Hello! I'm a newspaper journalist writing for the Opinion page of the Seattle Times. I became a journalist because I love to write and ask questions. I feel fortunate to work in a job that pays me to be nosy. I spent most of my career reporting on business topics such as workplace, retail, consumer issues and real estate. I moved to Seattle in fall of 2014 after living in the Bay Area for nine years during which I wrote for the Contra Costa Times and the San Francisco Business Times.
As an opinion writer, my job is to seek solutions, provide context and question authority. I am part of the editorial board, which decides the newspaper's position on issues and I also write columns based on my own views. Some of my favorite topics include education, housing development, immigration reform and cultural issues.
I'm a native of eastern Washington and proud Latina of Mexican descent. I left home to attend Vanderbilt University in Nashville, Tenn., where I learned the meaning of culture shock. Let's just say I arrived on campus in the fall of 1999, discovered there were no recycling bins and panicked. I hope that by now they are composting.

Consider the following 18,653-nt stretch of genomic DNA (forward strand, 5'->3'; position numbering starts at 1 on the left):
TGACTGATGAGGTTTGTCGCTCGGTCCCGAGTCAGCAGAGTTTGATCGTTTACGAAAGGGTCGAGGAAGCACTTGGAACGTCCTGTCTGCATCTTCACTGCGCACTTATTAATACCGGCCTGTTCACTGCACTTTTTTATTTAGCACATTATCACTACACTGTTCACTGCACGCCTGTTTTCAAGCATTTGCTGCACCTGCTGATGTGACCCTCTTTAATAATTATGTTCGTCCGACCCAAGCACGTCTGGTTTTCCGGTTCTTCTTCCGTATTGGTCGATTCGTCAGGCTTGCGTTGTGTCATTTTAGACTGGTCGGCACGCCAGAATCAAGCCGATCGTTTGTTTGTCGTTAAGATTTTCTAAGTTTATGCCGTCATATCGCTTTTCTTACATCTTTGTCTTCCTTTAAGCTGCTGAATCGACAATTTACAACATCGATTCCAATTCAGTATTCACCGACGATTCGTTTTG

Besides journalism, I also write fiction and creative nonfiction and am working on a novel about my mother's childhood in Mexico. I earned an MFA in fiction from Mills College in Oakland, where I meant some really amazing writers. A few classmates and I formed Sunday Stories, a writers' group that puts on a reading series in the Bay Area called "Brown People Don't Read?" Our goal is to challenge the status quo of the literary world to cater to people who are not brown.
I am a member of the National Association of Hispanic Journalists and served on the national board as financial officer from 2012 to 2014. I'm also an alumna of Lambda Theta Alpha Latin Sorority Inc.